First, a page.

Dear Mr. Premack: My father’s estate value is approximately $350,000,
and my mother’s is approximately $650,000. Father passed away in April
2012 and mother inherits his property, so she will have estate of
approximately $1,000,000. She is healthy and we hope to have many more
years with her. We believe her estate value will increase over time
because it is mostly valuable real estate. Although my father's estate has
no taxes due, should we file in order for my mother to make the election
to use any unused exemption of her husband's estate tax? We are not sure
if there is any downside or reason not to file for the deceased spousal
unused exclusion amount. – R.S.
The answer to your question
depends on accurately predicting what Congress will decide about future
federal estate tax exemption rates. You may know the history: Before year
2000, the federal estate tax was imposed on all estates larger than
$675,000. The tax rate was 50%, so many people went through complex tax
planning to reduce or eliminate the estate tax. The Bush law increased the
exemption to $3.5 million by 2009 and set it to expire at the end of 2010.
In late 2010 Congress and Obama authorized a new, two year $5 million
exemption. Now, Congress will either pass new exemption rates for 2013 or
will refuse to do so. Inaction will drop the exemption to about $1
million, which is the risk your mother seeks to avoid by claiming your
father’s unused $5 million exemption.
Allowing the surviving
spouse to accumulate the deceased spouse’s unused exemption (called
portability of the exemption) was new with Obama exemption law. Prior to
portability, this same concept could be achieved with proper tax planning
(often called bypass planning) which utilized a trust to avoid wasting the
deceased spouse’s exemption. No trust is needed to use portability.
Instead, the IRS requires the surviving spouse to file an estate tax
return for the decedent, and in that return to elect portability.
Here’s an example: Greg and Lori were married for many years and saved $6
million, all community property. Greg died in 2012 and his Will left his
half to Lori. The devise to her is tax-free under the “unlimited marital
deduction” so his $5 million exemption is never used. Lori now has $6
million with her exemption of $5 million. When she dies, the extra $1
million will be subject to federal estate tax.
portability, Lori can file an estate tax return on Greg’s estate (an
otherwise unnecessary action because he owed no tax and was not required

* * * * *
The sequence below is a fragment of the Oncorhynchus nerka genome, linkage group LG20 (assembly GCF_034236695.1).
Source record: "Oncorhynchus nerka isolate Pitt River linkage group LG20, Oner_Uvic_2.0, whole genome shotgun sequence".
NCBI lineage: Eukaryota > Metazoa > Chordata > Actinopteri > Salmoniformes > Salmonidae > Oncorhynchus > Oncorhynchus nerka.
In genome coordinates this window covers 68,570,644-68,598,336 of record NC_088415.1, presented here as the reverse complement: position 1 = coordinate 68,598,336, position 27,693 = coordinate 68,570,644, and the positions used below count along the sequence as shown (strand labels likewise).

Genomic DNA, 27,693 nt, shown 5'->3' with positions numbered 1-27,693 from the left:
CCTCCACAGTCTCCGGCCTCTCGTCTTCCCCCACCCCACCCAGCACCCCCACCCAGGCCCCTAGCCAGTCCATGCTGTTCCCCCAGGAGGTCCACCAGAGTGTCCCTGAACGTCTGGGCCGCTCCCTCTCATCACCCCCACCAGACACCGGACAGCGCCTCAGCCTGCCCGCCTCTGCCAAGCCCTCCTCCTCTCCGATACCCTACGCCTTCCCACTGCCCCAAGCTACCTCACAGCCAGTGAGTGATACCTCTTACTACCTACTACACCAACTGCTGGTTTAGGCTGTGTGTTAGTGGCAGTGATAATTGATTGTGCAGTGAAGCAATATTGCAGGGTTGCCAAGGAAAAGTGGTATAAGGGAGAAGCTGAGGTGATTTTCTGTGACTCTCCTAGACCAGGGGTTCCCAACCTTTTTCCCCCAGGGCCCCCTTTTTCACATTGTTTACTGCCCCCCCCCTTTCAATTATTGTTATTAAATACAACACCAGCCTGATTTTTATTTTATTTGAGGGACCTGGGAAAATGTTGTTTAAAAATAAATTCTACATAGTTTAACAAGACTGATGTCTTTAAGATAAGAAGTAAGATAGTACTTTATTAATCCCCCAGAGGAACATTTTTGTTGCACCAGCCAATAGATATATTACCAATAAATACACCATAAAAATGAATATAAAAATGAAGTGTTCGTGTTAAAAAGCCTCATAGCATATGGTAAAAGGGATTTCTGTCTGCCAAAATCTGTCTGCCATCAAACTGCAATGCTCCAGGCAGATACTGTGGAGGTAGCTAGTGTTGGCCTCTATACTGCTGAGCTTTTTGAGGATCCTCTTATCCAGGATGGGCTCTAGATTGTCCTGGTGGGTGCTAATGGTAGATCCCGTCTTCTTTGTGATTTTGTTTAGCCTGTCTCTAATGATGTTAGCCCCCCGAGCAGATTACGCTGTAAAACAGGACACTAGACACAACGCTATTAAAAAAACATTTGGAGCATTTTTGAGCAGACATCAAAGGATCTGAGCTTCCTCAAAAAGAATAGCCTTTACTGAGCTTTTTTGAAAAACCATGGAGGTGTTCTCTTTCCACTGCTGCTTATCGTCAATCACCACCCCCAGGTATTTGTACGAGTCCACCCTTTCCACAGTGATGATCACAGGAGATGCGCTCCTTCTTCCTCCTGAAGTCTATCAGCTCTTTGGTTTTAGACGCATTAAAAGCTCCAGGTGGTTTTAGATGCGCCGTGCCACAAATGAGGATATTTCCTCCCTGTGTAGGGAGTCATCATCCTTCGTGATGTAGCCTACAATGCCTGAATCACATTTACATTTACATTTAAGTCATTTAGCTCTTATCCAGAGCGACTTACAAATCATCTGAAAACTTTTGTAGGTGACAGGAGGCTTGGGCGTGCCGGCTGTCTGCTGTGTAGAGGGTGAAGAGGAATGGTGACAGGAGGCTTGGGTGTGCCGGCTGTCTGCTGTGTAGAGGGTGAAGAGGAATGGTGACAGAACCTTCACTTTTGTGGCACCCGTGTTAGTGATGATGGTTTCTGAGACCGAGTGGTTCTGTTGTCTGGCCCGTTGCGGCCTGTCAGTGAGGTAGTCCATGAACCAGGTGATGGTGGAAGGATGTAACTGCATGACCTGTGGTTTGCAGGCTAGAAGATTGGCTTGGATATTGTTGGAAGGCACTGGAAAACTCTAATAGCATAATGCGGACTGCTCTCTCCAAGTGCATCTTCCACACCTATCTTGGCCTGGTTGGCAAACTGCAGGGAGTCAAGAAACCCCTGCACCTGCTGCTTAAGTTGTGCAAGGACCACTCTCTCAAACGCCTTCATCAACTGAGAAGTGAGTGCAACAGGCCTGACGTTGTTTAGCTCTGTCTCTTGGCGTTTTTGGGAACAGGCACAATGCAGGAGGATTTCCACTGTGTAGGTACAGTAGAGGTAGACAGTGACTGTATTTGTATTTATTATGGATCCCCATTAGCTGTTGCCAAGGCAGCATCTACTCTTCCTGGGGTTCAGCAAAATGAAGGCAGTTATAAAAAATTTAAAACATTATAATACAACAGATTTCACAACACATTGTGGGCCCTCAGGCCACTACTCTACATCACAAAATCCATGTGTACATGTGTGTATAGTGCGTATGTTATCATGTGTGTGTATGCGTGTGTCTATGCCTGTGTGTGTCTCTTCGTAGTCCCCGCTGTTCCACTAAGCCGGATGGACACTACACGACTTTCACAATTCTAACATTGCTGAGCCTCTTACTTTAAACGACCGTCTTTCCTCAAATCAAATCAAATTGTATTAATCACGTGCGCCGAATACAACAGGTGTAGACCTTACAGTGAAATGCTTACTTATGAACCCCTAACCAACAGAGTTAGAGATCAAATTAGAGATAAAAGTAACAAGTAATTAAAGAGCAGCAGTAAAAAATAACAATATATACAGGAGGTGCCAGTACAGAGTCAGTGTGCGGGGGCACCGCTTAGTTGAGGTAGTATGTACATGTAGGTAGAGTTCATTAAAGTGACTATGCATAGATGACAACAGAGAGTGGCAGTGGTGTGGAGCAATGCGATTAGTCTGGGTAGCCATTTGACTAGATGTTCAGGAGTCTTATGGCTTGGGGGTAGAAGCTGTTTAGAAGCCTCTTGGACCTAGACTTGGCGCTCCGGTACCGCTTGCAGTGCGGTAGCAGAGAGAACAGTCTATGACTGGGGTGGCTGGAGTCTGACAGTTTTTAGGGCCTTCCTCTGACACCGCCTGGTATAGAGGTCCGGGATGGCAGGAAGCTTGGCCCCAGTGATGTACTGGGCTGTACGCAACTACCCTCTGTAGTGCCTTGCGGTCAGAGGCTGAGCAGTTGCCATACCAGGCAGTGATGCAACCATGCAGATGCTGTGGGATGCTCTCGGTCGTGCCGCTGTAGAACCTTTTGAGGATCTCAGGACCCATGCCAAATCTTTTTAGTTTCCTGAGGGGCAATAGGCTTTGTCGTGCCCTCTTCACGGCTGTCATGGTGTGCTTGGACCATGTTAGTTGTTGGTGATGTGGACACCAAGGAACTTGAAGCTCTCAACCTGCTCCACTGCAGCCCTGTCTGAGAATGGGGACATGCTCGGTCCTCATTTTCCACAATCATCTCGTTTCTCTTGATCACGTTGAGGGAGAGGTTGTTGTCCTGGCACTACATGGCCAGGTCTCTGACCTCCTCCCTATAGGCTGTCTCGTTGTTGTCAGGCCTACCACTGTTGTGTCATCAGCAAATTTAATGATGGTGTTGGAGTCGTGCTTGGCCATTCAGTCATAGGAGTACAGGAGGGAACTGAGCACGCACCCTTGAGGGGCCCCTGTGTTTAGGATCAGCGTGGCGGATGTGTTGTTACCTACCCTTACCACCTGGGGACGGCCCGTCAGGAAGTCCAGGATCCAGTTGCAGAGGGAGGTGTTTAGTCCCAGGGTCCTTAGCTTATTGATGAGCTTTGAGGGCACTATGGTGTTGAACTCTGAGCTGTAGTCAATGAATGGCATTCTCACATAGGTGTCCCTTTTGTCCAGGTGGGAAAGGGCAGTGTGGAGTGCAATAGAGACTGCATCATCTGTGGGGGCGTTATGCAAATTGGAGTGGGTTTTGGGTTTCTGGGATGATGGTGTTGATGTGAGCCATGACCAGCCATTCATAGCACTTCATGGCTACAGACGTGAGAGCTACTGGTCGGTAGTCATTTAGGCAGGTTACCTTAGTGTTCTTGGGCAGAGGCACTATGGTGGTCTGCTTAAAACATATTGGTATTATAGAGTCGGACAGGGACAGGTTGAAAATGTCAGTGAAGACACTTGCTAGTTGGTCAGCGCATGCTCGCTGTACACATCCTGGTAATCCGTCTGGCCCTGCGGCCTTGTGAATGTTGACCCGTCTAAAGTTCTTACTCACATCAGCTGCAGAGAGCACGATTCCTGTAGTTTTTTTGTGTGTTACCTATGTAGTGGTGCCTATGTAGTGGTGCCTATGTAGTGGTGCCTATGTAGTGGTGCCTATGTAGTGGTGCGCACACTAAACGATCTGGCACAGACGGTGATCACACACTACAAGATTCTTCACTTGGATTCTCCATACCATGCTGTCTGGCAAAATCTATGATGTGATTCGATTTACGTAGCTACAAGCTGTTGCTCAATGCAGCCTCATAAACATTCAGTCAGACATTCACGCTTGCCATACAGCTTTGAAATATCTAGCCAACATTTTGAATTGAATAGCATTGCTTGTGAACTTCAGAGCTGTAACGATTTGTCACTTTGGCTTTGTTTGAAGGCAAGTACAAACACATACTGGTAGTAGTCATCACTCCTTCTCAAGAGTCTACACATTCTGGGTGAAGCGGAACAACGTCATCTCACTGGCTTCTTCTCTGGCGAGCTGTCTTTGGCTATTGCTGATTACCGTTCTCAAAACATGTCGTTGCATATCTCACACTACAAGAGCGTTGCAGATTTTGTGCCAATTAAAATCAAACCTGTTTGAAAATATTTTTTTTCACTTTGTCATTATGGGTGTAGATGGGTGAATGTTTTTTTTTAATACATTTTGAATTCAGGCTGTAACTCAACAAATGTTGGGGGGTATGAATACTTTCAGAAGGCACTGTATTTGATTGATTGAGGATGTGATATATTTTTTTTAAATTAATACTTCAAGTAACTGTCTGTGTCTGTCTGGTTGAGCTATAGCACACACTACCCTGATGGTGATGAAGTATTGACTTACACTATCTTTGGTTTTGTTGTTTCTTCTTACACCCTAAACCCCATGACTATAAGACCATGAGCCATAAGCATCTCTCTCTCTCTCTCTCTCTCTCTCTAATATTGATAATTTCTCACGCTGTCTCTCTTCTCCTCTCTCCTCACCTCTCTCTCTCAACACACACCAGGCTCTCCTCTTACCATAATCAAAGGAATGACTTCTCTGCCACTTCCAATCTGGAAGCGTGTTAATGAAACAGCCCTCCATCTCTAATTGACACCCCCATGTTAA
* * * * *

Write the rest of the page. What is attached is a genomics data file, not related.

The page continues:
to file a return). She elects to have his $5 million exemption accumulated
with her $5 million exemption. When Lori makes Greg’s exemption portable,
she has a $10 million exemption if she dies in 2012. If she dies in 2013
(so her personal exemption is just $1 million) she still gets to use
Greg’s $5 million exemption. When she dies, her $6 million estate is
totally tax free because the dual exemptions eliminate the tax.
Now to your parents. Since your father left everything to your mother,
there is no estate tax due upon his death. No return is required. But your
mother will have an estate of $1 million which should grow larger over
time. She is not expected to die in 2012. Accurately predicting the future
is beyond our powers; we do not know what exemption she will have when she
dies. The worst case scenario is that she will have a $1 million exemption
(if Congress fails to pass a new exemption rate before 2013).
can control whether to file or not file the return. She cannot control
what action Congress will take. Those factors lead to four possible
outcomes. Her choice of actions will dictate the outcome, and her choice
will depend on her risk tolerance:
1) She files, then Congress
later passes a new exemption rate. She did not gamble, but filing the
return was a waste of time and money. The new exemption eliminates the
2) She files, then Congress later fails to pass a new
exemption. She did not gamble. The return was needed so that she had
portability. Portability eliminates the tax.
3) She does not file,
then Congress later passes a new exemption rate. Her gamble wins. She
spent no money on filing the return and the new exemption eliminates the
4) She does not file, then Congress later fails to pass a new
exemption. Her gamble loses. The money she saved by not filing is tiny
compared to the estate tax that will be due when she dies.
addition to working with her CPA on the tax issue, she should see a
certified Elder Law attorney to probate your father’s Will and to review
her own estate plan now that she is widowed.